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Changes in income limit for the Saver's Credit

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Also known as the Retirement Savings Contributions Credit, the income limit for the Saver's Credit (designated for workers with low and moderate incomes) is increased to $76,500 for married couples filing jointly, up from $73,000. 

The limit is $57,375 for heads of household, up from $54,750, and $38,250 for singles and married individuals filing separately, up from $36,500.

Workers with lower and moderate incomes can now enjoy increased Saver's Credit benefits, encouraging more individuals to save for retirement.

Enhanced contribution limits for SIMPLE retirement accounts

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The amount individuals can contribute to their SIMPLE retirement accounts is increased to $16,000, up from the previous $15,500.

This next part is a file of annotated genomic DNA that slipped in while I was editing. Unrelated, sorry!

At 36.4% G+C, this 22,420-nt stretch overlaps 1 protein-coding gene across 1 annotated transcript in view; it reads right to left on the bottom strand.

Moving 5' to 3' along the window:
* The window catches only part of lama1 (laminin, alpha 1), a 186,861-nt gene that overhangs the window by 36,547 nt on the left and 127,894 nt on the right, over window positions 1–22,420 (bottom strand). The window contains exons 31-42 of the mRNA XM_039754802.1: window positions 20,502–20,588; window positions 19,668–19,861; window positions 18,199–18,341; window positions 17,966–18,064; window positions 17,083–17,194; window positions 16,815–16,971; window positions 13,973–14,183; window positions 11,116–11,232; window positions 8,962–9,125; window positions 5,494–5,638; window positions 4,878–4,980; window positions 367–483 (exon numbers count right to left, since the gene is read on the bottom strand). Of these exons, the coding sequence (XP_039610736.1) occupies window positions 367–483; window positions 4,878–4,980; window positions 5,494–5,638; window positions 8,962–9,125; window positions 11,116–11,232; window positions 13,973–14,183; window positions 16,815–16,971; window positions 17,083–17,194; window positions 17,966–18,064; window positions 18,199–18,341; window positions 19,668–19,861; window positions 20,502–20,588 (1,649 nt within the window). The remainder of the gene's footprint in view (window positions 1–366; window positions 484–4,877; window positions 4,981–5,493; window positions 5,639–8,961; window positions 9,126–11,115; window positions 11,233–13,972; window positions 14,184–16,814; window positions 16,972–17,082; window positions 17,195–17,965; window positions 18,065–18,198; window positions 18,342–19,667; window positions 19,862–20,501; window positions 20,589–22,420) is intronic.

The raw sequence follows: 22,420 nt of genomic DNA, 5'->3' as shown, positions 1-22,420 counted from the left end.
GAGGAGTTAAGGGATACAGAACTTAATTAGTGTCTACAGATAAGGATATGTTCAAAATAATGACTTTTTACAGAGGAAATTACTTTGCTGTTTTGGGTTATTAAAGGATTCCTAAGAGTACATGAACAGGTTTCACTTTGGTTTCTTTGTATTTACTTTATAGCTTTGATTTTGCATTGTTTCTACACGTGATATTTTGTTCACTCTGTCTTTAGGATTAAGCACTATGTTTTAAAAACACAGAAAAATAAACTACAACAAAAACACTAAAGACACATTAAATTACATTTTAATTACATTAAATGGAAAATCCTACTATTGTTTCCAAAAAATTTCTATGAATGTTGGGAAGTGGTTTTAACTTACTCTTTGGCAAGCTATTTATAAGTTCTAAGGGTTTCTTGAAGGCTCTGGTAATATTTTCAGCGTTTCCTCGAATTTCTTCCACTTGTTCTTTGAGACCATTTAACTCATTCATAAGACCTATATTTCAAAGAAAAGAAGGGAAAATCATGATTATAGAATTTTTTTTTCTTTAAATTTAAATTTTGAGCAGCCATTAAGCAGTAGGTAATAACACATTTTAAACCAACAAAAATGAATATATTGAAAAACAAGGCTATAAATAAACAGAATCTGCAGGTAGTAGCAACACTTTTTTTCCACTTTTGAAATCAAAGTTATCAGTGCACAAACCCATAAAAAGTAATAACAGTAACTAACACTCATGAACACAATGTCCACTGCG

This boost in contribution limits allows individuals covered by SIMPLE plans to accelerate their savings and build a more robust retirement fund and a brighter financial future for themselves.

Qualifying longevity annuity contract limitations

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Under the Secure 2.0 Act, the limitation on premiums paid for qualifying longevity annuity contracts remains at $200,000 for 2024. 

This limitation ensures that individuals can strategically incorporate longevity annuities into their retirement plans without exceeding a specified premium amount.

Deductible limit adjustment on charitable distributions

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The Secure 2.0 Act introduced the deductible limit on charitable distributions, which increased to $105,000 for 2024 from $100,000.